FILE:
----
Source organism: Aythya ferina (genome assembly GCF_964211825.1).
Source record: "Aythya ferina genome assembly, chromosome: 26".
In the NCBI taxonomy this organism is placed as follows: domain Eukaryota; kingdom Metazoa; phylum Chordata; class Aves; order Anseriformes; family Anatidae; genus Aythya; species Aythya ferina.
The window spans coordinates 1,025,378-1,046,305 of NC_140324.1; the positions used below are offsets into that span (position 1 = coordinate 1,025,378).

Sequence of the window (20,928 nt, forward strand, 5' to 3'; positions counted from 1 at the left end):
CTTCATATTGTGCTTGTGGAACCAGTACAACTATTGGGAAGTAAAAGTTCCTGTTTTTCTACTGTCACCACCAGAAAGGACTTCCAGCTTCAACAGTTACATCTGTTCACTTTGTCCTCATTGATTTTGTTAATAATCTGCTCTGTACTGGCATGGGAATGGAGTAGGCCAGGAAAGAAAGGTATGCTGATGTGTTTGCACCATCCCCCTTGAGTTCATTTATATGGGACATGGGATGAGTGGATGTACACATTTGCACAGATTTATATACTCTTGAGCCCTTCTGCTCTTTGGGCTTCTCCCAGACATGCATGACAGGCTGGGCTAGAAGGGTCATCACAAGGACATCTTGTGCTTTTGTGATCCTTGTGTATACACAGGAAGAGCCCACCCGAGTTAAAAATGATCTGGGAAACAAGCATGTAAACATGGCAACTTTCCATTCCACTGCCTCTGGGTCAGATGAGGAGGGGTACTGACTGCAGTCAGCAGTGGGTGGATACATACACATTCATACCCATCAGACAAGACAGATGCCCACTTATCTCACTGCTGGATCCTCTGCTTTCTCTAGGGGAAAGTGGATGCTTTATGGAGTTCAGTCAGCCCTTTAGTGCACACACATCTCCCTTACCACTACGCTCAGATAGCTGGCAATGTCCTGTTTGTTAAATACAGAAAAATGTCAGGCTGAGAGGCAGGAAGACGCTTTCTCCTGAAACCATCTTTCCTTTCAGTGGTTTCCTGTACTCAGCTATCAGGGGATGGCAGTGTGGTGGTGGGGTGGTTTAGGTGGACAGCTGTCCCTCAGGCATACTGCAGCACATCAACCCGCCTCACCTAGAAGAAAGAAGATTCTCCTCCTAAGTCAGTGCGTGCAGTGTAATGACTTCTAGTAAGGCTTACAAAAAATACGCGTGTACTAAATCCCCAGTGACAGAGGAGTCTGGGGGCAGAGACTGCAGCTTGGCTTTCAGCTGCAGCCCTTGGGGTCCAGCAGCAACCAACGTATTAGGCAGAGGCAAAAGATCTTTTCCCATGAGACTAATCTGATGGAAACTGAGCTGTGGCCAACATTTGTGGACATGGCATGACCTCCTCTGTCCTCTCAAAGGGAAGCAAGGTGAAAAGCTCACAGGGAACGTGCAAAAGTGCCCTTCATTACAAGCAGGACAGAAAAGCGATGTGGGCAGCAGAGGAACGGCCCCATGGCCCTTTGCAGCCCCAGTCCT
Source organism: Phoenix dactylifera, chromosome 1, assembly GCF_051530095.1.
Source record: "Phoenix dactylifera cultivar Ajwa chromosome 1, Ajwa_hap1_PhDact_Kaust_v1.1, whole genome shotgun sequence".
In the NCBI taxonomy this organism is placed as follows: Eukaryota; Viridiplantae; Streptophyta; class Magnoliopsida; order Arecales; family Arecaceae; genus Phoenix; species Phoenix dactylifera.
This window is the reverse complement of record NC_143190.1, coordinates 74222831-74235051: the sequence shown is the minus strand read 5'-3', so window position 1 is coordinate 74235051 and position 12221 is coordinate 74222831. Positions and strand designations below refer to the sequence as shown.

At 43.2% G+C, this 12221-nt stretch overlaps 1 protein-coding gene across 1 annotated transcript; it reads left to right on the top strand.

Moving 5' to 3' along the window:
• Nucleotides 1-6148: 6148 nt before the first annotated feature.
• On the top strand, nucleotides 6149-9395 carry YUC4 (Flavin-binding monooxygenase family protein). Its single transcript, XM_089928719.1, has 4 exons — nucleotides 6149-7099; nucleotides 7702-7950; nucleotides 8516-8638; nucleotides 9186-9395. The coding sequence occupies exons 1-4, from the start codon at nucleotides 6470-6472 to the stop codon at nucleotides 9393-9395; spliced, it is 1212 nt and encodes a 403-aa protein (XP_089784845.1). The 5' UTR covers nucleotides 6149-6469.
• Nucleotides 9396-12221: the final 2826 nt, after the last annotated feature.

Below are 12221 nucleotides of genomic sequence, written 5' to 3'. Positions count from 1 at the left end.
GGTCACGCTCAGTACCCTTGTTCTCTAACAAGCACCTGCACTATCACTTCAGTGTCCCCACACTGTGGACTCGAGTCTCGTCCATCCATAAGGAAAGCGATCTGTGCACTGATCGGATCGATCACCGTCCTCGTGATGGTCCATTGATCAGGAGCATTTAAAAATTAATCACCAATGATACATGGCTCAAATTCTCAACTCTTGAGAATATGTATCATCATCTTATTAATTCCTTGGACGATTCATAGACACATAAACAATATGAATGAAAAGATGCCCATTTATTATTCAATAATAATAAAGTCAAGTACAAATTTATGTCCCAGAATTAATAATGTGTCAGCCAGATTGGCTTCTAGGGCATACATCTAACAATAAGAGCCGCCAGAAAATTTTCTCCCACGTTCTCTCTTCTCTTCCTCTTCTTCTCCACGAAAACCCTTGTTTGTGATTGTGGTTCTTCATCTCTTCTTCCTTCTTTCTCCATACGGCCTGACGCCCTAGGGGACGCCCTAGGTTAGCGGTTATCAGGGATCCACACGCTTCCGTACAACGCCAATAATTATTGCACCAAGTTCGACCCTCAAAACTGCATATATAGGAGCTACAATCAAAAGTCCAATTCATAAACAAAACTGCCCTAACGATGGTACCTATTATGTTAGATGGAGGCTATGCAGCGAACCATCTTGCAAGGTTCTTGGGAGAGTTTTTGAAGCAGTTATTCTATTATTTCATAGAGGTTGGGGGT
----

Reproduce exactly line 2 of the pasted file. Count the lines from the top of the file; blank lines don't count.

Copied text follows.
Source record: "Aythya ferina genome assembly, chromosome: 26".